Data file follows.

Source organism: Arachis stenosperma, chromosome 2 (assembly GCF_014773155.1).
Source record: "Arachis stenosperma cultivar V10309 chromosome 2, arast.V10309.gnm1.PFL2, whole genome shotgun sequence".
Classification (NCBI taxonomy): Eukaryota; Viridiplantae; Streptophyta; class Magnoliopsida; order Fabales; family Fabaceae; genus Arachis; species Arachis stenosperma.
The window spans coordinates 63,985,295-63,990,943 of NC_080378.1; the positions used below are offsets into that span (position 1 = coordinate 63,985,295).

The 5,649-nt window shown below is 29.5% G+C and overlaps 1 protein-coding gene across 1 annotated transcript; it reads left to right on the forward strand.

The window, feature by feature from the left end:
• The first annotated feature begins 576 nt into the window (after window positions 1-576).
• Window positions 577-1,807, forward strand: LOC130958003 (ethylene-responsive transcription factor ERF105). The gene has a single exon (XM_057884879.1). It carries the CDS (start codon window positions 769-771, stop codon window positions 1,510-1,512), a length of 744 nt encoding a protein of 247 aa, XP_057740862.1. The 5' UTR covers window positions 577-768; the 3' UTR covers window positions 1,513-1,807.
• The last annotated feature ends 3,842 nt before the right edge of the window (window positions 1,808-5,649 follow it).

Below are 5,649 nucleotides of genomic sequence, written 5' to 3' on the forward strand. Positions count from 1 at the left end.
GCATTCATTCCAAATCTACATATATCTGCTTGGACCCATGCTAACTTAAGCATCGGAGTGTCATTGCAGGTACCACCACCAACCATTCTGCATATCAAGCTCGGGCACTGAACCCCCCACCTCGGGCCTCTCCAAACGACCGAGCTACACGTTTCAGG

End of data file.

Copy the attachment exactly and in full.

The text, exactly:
Source organism: Arachis stenosperma, chromosome 2 (assembly GCF_014773155.1).
Source record: "Arachis stenosperma cultivar V10309 chromosome 2, arast.V10309.gnm1.PFL2, whole genome shotgun sequence".
Classification (NCBI taxonomy): Eukaryota; Viridiplantae; Streptophyta; class Magnoliopsida; order Fabales; family Fabaceae; genus Arachis; species Arachis stenosperma.
The window spans coordinates 63,985,295-63,990,943 of NC_080378.1; the positions used below are offsets into that span (position 1 = coordinate 63,985,295).

The 5,649-nt window shown below is 29.5% G+C and overlaps 1 protein-coding gene across 1 annotated transcript; it reads left to right on the forward strand.

The window, feature by feature from the left end:
• The first annotated feature begins 576 nt into the window (after window positions 1-576).
• Window positions 577-1,807, forward strand: LOC130958003 (ethylene-responsive transcription factor ERF105). The gene has a single exon (XM_057884879.1). It carries the CDS (start codon window positions 769-771, stop codon window positions 1,510-1,512), a length of 744 nt encoding a protein of 247 aa, XP_057740862.1. The 5' UTR covers window positions 577-768; the 3' UTR covers window positions 1,513-1,807.
• The last annotated feature ends 3,842 nt before the right edge of the window (window positions 1,808-5,649 follow it).

Below are 5,649 nucleotides of genomic sequence, written 5' to 3' on the forward strand. Positions count from 1 at the left end.
GCATTCATTCCAAATCTACATATATCTGCTTGGACCCATGCTAACTTAAGCATCGGAGTGTCATTGCAGGTACCACCACCAACCATTCTGCATATCAAGCTCGGGCACTGAACCCCCCACCTCGGGCCTCTCCAAACGACCGAGCTACACGTTTCAGG